Spoilers might be getting a headache.
I remember when I was a child and this movie’s posters started showing up in the local newspaper. Yes, I used to be really scared of just the previews for this feature. This is one of the most iconic films directed by David Cronenberg, so it had to be in this review. The movie does show its age, but you have to consider that audiences have evolved through the decades. What was considered shocking back then would barely bat an eyebrow now. The practical special effects retain some of their impact, although some concepts won’t fool any of today’s audiences.
Scanners (1981) was written and directed by David Cronenberg. A homeless man named Cameron Vale (Steven Lack) is captured by an organization called ConSec after exhibiting the powers of a scanner, a person able to use their mind to manipulate other people. Dr. Paul Ruth (Patrick McGoohan) explains there’s an underground movement led by a powerful scanner named Darryl Revok (Michael Ironside). Revok has already shamed ConSec by participating in one of their experiments and killing off a bunch of people in the process. Dr. Ruth wants to train Vale to find and fight Revok.
By today’s standards, the movie does have a lot of weaknesses. We have a bland protagonist in Cameron Vale who doesn’t seem to do much except be at certain places when things happen. Patrick McGoohan camps it up and chews the scenery as the crazy Dr. Paul Ruth, but at least he’s more entertaining to watch. Michael Ironside is definitely the breakout performance here, he speaks more naturally and puts a lot more charisma into his role as Darryl Revok. I wish I could say more about Jennifer O’Neill. She does a semi-decent role as Kim Obrist, but she’s not given much to do here.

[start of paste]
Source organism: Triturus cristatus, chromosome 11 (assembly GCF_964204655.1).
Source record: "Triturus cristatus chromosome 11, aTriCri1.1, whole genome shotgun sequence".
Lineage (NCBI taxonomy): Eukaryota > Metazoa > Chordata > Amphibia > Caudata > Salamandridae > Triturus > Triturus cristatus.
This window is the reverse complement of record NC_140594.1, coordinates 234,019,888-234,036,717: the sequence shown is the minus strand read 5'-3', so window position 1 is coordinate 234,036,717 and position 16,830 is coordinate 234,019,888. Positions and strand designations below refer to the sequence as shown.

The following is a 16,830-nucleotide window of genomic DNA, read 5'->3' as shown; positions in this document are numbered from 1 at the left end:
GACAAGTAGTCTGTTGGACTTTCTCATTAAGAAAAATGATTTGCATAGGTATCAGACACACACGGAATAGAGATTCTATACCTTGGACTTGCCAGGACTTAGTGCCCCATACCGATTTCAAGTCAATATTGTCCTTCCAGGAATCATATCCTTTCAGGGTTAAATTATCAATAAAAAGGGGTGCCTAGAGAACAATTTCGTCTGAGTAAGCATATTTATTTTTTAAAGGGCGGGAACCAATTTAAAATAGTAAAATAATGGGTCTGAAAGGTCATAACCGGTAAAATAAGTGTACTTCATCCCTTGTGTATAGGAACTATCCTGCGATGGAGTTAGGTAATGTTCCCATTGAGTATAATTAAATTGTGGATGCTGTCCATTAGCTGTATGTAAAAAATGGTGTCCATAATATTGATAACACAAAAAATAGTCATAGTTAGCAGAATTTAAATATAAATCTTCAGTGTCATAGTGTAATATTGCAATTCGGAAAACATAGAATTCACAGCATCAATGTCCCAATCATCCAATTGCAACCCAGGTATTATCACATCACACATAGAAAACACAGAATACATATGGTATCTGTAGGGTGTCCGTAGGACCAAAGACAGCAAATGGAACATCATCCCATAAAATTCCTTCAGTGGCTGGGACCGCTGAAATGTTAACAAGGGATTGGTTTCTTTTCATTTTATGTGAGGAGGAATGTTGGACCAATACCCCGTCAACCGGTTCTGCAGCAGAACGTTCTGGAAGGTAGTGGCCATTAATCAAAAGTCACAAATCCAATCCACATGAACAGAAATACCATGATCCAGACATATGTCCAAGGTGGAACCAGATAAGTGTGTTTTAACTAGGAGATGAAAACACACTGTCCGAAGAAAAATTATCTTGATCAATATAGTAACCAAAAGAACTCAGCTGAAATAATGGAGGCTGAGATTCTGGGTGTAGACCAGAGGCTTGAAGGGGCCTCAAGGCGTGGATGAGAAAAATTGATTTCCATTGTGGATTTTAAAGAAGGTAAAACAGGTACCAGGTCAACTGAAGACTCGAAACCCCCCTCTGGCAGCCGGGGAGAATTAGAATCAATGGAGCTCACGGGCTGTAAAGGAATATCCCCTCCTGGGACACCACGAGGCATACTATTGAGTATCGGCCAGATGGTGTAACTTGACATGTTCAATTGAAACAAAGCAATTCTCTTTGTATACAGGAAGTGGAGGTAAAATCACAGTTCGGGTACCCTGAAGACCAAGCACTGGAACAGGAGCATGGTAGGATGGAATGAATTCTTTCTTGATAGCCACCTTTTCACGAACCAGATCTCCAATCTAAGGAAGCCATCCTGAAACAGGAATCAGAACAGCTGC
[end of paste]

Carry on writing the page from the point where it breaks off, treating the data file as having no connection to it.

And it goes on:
The premise itself is conspiracy thriller fodder that of course ends up coming back to the same people which we started. The exciting bits are seeing the scanners fight each other and the practical special effects have a field day. You basically have one big showoff at the beginning and a big confrontation at the end. They’re good, specially through our old nostalgia lenses. There are quite a number of loopholes throughout each act that never get addressed, but at least we do end moving past Vale just walking along hoping a clue will fall on his lap. And then, there’s the most aged part of them all, the idea that as a scanner Vale can plug in via telephone to a computer and, I kid you not, make it explode. I dare say it was worth it to have that confrontation at the end.
Recommended for 80’s horror nostalgia. The effects are probably where you want to pay attention, but there’s a lot of filler in the middle with a bland protagonist. Michael Ironside stands out as the one performer who seems to have it’s mind tune in. There’s an overabundance of funny faces that scanners make when they’re using their powers that would probably challenge your suspension of disbelief. Fans of practical special effects should see it, but it does drag a lot in the middle. Modern horror audiences might find it too slow.
That will do for now.